For people with disabilities who live in rural areas, job opportunities are limited. There are physical barriers, such as inaccessible buildings and no accessible transportation, and also attitudinal barriers, such as negative stereotypes and discrimination. These barriers often keep people with disabilities from participating how they want in work, school, and community life. These barriers also contribute to increased social and economic inequality between people with and without disabilities.

Benefits of Employment

Employment has obvious economic benefits, but it also is important because it helps people participate in their communities and increases their overall well-being. Research shows that people with disabilities who are employed report that they participate more in their communities. They also feel more socially connected to other people.

For more on RTC:Rural’s recent research in this topic area, see “RTC:Rural researchers publish paper on rural/urban differences in social connectedness and perceived isolation for people with disabilities.”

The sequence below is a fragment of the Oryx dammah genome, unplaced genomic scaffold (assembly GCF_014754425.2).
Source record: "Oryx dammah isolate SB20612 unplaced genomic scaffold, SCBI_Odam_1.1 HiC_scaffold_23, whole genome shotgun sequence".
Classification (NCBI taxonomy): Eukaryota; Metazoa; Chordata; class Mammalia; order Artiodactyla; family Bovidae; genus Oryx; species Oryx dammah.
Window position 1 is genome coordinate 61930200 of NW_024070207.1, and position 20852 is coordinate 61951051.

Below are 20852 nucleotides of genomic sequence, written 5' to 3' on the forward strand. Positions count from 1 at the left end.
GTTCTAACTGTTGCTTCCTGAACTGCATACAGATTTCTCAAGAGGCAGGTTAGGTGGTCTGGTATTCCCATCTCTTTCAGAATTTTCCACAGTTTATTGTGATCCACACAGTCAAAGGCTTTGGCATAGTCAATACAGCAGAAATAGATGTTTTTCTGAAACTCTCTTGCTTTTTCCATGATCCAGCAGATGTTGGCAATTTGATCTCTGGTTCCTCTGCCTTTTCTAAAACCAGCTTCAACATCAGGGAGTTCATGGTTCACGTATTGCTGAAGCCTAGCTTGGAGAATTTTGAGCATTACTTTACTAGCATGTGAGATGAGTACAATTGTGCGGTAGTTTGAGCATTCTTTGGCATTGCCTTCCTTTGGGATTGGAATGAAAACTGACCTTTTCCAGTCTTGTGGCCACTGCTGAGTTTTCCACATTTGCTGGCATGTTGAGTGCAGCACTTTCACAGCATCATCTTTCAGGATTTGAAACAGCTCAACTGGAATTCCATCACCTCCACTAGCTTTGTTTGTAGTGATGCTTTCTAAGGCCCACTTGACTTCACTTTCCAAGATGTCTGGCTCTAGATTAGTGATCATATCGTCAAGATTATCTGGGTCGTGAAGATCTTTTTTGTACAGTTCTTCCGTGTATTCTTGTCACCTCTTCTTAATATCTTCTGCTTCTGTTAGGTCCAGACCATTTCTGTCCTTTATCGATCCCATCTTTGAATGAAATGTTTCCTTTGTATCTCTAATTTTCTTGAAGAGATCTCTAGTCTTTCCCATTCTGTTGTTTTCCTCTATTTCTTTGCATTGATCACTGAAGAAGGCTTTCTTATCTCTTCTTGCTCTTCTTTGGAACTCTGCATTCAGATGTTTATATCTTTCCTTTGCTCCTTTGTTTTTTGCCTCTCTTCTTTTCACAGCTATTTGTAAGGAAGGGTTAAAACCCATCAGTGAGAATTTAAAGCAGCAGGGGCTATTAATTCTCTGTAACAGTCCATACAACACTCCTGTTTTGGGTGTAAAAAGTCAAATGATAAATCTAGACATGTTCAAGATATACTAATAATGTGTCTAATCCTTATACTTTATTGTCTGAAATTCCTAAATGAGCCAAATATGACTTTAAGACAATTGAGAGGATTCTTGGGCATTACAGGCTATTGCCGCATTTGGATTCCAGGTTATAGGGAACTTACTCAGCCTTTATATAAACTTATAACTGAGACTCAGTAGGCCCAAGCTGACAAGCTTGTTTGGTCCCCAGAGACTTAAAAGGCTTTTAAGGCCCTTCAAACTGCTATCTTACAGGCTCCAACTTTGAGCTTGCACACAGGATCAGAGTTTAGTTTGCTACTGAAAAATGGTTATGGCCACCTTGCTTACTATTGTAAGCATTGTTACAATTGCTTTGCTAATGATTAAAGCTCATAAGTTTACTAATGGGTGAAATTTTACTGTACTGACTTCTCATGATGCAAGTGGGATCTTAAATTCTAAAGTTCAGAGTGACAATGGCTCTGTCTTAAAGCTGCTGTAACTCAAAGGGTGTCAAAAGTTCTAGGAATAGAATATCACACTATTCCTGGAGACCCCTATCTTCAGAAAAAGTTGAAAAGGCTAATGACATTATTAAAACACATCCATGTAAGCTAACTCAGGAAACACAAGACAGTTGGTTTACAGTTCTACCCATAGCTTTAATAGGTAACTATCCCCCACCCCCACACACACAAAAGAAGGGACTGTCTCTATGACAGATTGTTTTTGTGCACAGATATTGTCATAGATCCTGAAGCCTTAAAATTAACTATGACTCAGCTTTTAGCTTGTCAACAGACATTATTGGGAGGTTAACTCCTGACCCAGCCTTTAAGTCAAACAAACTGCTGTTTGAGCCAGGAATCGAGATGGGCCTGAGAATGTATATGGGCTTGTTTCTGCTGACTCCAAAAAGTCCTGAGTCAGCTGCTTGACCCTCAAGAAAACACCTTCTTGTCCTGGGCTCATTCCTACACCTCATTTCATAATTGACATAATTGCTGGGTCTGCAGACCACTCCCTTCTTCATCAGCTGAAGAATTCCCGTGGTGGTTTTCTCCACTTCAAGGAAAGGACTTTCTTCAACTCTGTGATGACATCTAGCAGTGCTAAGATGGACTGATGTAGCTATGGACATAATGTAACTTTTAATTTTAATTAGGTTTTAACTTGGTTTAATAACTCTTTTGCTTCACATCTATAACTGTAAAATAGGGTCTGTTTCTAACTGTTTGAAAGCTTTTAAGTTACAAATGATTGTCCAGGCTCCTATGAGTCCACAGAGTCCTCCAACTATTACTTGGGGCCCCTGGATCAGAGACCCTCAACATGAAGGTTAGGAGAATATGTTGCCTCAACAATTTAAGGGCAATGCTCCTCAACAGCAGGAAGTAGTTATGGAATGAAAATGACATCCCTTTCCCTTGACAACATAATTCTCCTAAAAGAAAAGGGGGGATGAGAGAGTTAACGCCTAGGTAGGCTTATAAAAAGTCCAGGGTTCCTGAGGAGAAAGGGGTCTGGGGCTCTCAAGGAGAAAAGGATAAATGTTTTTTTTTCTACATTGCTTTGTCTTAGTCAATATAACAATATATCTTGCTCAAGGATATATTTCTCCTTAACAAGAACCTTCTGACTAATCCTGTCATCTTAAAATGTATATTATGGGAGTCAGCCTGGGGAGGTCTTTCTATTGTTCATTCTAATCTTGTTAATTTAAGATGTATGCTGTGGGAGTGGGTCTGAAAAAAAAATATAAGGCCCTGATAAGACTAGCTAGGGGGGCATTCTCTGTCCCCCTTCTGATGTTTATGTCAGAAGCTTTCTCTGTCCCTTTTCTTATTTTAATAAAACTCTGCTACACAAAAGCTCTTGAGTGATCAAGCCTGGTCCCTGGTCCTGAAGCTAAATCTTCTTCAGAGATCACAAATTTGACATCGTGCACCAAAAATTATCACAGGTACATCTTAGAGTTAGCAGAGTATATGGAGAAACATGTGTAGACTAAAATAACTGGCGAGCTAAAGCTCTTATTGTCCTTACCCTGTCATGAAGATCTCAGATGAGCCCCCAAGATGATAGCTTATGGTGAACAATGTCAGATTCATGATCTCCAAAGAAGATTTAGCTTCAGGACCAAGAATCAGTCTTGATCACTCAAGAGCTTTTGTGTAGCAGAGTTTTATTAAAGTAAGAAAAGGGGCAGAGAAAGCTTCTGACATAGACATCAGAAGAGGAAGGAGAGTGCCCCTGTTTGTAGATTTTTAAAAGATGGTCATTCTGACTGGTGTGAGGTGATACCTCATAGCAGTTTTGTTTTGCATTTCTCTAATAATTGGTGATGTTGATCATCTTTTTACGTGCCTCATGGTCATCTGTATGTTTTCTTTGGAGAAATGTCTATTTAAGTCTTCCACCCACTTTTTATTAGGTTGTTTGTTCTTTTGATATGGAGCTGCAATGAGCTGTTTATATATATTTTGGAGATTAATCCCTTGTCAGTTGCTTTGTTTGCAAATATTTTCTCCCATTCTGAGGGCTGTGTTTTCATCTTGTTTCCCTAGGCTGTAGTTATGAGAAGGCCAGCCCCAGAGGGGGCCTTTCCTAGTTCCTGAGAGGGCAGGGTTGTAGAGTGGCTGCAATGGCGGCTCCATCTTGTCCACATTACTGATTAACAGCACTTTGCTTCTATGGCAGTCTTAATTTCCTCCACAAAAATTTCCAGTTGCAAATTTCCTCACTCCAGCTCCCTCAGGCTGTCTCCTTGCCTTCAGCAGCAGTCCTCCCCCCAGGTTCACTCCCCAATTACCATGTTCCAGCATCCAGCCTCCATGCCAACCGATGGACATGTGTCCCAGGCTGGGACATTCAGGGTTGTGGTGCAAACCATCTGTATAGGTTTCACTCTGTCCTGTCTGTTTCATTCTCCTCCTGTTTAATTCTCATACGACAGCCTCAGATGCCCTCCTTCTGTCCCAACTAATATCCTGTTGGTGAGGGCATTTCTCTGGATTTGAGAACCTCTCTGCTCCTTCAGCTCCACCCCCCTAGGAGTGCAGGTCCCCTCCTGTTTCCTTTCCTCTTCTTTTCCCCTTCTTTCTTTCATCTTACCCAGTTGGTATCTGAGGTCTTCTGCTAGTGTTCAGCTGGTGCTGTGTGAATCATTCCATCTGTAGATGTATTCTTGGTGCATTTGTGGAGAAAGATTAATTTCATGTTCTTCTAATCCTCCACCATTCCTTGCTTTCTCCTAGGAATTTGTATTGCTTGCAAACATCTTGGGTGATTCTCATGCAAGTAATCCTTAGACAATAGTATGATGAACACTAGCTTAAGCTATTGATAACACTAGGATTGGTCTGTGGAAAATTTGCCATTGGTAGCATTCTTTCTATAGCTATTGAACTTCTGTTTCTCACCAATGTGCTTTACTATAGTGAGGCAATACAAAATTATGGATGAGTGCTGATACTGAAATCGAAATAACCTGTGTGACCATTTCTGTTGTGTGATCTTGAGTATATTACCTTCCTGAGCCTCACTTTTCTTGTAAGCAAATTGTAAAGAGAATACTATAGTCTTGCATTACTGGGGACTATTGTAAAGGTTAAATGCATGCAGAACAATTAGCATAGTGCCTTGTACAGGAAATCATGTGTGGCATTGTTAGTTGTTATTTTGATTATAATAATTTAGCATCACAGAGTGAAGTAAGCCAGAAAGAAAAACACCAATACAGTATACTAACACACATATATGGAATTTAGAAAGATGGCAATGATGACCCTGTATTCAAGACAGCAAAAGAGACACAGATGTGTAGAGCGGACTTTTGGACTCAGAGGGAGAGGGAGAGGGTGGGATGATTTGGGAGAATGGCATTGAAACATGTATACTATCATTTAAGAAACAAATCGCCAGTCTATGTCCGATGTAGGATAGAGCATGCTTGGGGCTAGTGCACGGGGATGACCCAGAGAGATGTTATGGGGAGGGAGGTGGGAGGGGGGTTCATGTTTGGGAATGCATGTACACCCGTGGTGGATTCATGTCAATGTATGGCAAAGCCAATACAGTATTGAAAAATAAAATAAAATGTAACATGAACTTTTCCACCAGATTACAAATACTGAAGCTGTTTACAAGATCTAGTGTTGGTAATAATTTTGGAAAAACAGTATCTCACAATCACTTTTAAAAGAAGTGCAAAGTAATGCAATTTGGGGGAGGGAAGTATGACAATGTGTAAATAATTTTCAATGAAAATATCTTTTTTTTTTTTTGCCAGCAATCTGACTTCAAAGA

Continue reading

RTC:Rural researchers publish paper on rural/urban differences in social connectedness and perceived isolation for people with disabilities

Dr. Meredith Repke, RTC:Rural Research Associate, and Dr. Catherine Ipsen, RTC:Rural Director, recently published a paper in the Disability and Health Journal titled “Differences in social connectedness and perceived isolation among rural and urban adults with disabilities.”

Screenshot of the first page of journal article titled "Differences in social connectedness and perceived isolation among rural and urban adults with disabilities"

In the paper, Repke and Ipsen analyze survey data from the nation-wide Health Reform and Disability Survey to explore how a number of factors are related to social participation and perceived isolation for people with disabilities, and to see if there are differences for those who live in rural vs urban areas. These factors include number of disabilities, self-rated health, employment status, and living arrangements (alone or with others).

Previous studies have compared social isolation to smoking in terms of risk to public health. Some groups of people have a much higher risk of social isolation, including people with disabilities and rural residents. This research builds on previous work by considering how the potentially compounding effects of disability status and living in a rural area may affect social participation and perceived isolation.  

Continue reading

RTC:Rural staff will share rural health care survey findings at NARRTC conference